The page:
Why Seeding Cool-Season Grasses in Spring is Difficult

Lauren Fick, K-State Extension
Lauren Fick

People often wonder why we recommend seeding cool-season grasses such as tall fescue and Kentucky bluegrass in the fall. It would seem that the spring would be the more natural time for seeding because the entire growing season is available for the grass to become established before the turf has to deal with winter. There are a few reasons that tend to make fall seedings more successful.

The soils are warmer in the fall. Warm soils mean less time required for germination and growth, so the grass becomes established more quickly. I have seen tall fescue seeded in the last week of August come up in four days. Now, you had to be on your hands and knees to see it, but it was up. Tall fescue seeded in the spring may take well over a week to come up and the time required to become established is much longer.

Weeds are less of a problem in the fall. The major weed problems in the fall tend to be the broadleaves such as chickweed, henbit, or dandelion. Turf seeded in early September is usually thick enough by the time these broadleaves germinate that often there is not much weed invasion. Even if there is some invasion by broadleaves, the turf should be mature enough by early November that mild broadleaf herbicides can be applied.

In the spring, our major weed problems are the annual grasses such as crabgrass.  Since the spring-seeded turf is slow to mature, there are often thin areas that are easily invaded by these grassy weeds. If this invasion occurs, the weeds are better adapted to our hot, summer conditions than our cool-season grasses and so the weeds tend to take over. The number of chemicals that can be used on young turf is limited, and so these grasses become more of a problem. One of the preemergence herbicides that can be used on young grasses is dithiopyr (Dimension).  It is found in Hi-Yield Turf and Ornamental Weed & Grass Stopper and Bonide Crabgrass & Weed Preventer and can be used on tall fescue, Kentucky bluegrass, and perennial ryegrass two weeks after germination.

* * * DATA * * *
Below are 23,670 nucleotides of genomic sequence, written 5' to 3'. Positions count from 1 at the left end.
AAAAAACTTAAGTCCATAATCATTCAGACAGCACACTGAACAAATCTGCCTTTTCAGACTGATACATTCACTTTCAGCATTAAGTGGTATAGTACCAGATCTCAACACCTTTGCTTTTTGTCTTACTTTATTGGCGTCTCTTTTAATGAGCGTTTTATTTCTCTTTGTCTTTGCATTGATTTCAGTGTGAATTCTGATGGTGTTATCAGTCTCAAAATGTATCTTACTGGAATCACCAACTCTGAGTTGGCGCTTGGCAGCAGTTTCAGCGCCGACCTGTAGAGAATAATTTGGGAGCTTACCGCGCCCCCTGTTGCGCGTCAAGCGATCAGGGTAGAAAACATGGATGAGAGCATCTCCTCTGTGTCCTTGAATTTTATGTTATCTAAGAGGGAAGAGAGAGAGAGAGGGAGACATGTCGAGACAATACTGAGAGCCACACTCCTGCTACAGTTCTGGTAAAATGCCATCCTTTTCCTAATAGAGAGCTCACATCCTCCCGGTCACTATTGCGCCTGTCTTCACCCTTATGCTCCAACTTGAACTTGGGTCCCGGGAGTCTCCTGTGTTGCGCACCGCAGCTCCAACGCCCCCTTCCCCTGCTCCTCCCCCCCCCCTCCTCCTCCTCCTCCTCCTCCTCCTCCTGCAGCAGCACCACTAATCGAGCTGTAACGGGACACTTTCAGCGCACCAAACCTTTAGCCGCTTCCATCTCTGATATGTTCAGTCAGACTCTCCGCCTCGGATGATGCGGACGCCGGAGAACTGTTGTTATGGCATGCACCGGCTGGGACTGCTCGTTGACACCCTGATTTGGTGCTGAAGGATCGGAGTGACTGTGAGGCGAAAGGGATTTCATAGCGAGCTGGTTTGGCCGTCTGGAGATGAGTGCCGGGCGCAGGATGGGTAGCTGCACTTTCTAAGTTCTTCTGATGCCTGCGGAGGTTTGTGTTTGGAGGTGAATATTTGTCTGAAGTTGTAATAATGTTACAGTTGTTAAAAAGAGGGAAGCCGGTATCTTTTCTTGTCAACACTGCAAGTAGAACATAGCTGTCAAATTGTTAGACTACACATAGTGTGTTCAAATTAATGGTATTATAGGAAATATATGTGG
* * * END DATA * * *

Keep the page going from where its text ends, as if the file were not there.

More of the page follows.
Summer is the hardest time of the year for cool-season grasses, not the winter. Summertime is very difficult because our cool-season grasses do not have the heat or moisture stress tolerance that our warm-season grasses such as buffalo, zoysia, and Bermuda have. Therefore, they tend to become weakened in the summer which makes them more susceptible to disease and other stresses. Spring-seeded cool-season grasses are less mature and therefore less able to tolerate these stresses.

Seeding cool-season grass in the spring can be successful but is more difficult to pull off than fall seedings. If you have a choice, always opt for seeding cool-season grasses in the fall.

Lauren Fick is the Horticulture Extension Agent for the Cottonwood Extension District. If you have questions, she can be contacted by e-mail at lfick@k-state.edu or by phone at 785-628-9430 or 620-793-1910.